Can the Chinese Communist Party Learn from Chinese Emperors?8 min read

Lessons from history for Xi Jinping – Yuhua Wang


In 1912, at the age of 19, Mao Zedong’s high school teacher gave him a book that became his lifelong favorite. He read it during the Long March, in his cave house in Yanan, and during his train rides across China. A copy of the book could always be found on his bedside table so he could read it before sleep. He told people that he had read it seventeen times, and he frequently referred to the book during conversations with Party officials.

The book is Comprehensive Mirror in Aid of Governance, which was edited by Sima Guang, an intellectual and politician in the Northern Song dynasty, and published in 1084. It is a 294-volume, three-million-word chronological narrative of China’s history from 403 BCE to 959 CE. The emperor asked Sima to write this book to examine the lessons learned from previous emperors, so that future emperors could learn from them, avoid their mistakes, and become better rulers.

Why was Mao so obsessed with a book written almost a thousand years earlier? China under Mao was certainly different from its ancient past: the economy was rapidly industrializing, the state was tasked with more complicated functions, and, with the rise of the Western world and Japan, China was no longer the “Middle Kingdom” at the center of the world. However, the core challenge Mao faced was very similar to that faced by Chinese emperors: how to stay in power?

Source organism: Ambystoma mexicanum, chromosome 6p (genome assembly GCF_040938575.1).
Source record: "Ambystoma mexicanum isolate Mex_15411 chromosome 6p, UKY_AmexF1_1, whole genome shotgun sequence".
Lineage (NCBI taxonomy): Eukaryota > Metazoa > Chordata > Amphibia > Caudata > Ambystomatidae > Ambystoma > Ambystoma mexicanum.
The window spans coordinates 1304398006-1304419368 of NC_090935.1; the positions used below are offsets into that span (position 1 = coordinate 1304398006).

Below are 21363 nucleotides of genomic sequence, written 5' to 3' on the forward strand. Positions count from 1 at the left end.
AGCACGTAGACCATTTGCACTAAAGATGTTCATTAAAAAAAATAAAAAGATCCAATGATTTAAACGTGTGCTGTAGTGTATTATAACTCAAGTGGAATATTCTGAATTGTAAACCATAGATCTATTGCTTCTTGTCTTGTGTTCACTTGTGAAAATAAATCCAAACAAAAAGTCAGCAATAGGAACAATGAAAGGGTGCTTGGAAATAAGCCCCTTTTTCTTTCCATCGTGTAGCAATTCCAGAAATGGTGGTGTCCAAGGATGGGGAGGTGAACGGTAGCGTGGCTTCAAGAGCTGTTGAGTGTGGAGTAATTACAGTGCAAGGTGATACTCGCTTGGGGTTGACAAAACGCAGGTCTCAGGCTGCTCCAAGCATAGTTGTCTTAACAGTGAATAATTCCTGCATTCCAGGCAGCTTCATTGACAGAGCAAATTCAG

China today is even more different from its ancient past. Its traditional agrarian society has gradually collapsed, and more people now live in urban than in rural areas. Once a secluded empire, China is now the world’s largest exporter and second-largest destination for foreign direct investment. Wealthy merchants, once despised in ancient China, can now sit in the Great Hall of the People and are worshipped by the public. However, top Communist Party officials still keep asking themselves: how to stay in power?

Their worry is justified. Around the world, sixty-seven autocracies have collapsed since 1972, including many military regimes in Latin America, personal dictatorships in Africa, and the communist regime in the Soviet Union. During the Arab Spring, some of the most durable authoritarian rulers, including Libya’s Gaddafi and Egypt’s Mubarak, were overthrown, then killed or put in prison. Francis Fukuyama, an American political scientist, has even claimed the rise of liberal democracy as the final form of human government.